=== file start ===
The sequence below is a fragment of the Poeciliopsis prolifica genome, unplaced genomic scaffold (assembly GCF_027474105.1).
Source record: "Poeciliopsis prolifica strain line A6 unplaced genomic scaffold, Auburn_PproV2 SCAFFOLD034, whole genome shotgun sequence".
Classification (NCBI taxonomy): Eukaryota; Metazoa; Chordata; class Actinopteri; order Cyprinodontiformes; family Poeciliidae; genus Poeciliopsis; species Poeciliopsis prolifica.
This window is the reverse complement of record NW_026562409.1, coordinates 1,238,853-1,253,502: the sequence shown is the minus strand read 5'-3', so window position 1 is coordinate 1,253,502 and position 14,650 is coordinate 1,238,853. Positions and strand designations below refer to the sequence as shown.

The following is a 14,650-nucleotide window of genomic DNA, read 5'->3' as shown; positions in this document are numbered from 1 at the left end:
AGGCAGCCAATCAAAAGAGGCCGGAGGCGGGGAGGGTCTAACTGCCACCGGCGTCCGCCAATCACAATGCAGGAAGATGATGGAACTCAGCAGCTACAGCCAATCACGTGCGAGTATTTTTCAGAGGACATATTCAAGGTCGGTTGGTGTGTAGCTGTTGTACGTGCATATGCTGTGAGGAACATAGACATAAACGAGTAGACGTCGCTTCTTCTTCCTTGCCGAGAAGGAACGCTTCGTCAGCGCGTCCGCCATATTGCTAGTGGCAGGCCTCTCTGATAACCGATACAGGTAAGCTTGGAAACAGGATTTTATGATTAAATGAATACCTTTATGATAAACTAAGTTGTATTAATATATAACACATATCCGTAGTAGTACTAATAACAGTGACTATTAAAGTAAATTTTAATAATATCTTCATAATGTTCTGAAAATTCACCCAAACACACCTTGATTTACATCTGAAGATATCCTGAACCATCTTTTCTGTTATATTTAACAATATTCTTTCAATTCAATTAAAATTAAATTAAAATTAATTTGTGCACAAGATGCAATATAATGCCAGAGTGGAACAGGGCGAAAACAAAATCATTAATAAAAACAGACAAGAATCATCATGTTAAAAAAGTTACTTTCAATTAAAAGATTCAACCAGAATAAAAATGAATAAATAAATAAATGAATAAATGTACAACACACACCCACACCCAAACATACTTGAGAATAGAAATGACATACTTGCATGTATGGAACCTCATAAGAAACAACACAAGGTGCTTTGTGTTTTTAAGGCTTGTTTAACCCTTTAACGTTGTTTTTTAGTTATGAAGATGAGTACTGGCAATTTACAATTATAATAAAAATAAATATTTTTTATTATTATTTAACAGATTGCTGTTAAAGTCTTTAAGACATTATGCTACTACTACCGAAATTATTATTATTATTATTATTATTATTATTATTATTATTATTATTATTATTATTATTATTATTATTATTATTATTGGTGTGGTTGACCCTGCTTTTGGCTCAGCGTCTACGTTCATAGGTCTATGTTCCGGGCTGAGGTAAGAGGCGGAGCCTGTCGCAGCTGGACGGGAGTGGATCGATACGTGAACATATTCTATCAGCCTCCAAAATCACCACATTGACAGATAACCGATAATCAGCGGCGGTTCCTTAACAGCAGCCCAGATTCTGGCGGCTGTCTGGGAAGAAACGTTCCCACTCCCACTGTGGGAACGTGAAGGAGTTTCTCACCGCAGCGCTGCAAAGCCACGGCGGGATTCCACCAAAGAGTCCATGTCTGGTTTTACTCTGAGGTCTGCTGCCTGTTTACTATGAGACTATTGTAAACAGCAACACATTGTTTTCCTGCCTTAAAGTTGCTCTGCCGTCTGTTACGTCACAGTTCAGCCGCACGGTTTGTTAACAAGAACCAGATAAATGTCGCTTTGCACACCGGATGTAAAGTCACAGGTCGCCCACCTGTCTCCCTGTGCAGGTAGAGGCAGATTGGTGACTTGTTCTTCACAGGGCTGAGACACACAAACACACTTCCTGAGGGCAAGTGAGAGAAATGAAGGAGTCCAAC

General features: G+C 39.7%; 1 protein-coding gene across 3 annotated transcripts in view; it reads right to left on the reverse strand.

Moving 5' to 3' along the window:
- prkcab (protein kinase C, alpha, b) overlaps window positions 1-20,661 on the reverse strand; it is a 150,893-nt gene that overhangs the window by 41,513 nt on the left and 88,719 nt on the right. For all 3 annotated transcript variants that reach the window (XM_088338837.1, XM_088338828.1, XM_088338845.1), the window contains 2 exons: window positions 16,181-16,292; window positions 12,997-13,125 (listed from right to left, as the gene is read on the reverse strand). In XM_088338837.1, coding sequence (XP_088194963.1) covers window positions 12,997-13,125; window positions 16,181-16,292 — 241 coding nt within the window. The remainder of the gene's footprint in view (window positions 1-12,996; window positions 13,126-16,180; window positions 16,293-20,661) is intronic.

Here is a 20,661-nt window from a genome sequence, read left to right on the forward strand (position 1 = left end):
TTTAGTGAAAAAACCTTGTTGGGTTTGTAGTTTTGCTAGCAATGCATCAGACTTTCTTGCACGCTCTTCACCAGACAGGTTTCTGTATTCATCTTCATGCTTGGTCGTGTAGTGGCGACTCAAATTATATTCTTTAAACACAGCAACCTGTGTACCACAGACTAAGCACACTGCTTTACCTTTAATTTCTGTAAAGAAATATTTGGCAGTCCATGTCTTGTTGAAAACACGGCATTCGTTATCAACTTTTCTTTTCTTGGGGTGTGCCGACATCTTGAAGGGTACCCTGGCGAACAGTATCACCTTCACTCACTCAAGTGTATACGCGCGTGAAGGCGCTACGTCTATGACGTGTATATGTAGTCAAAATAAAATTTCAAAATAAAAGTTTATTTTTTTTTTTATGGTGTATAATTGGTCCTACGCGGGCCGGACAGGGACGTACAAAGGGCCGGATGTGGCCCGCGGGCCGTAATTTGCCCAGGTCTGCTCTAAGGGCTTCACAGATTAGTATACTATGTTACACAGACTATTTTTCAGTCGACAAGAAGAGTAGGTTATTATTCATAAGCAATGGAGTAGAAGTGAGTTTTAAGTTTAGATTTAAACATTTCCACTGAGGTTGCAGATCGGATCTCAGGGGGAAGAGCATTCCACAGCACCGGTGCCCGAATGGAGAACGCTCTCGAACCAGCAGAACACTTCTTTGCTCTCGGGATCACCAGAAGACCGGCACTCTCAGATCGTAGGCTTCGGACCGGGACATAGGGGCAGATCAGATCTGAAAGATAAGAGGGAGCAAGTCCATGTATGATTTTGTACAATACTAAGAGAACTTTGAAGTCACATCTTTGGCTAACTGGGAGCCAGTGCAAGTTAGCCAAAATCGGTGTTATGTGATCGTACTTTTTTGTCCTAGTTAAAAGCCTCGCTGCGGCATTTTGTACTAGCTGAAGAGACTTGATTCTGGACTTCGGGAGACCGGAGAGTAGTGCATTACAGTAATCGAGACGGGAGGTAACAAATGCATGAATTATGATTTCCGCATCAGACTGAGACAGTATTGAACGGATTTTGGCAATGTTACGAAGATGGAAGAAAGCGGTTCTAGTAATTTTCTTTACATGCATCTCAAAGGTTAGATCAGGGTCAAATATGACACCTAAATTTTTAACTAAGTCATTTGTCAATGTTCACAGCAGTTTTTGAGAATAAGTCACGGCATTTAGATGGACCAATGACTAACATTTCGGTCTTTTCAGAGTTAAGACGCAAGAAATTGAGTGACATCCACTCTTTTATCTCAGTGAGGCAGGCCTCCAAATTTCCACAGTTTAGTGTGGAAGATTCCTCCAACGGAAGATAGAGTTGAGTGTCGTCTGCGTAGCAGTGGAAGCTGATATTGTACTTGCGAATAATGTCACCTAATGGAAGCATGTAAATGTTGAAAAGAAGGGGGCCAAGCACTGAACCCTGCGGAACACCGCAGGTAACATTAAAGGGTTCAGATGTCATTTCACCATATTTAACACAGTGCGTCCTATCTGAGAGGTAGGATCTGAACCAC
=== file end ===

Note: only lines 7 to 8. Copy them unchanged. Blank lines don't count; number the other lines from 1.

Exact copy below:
General features: G+C 39.7%; 1 protein-coding gene across 3 annotated transcripts in view; it reads right to left on the reverse strand.

Moving 5' to 3' along the window: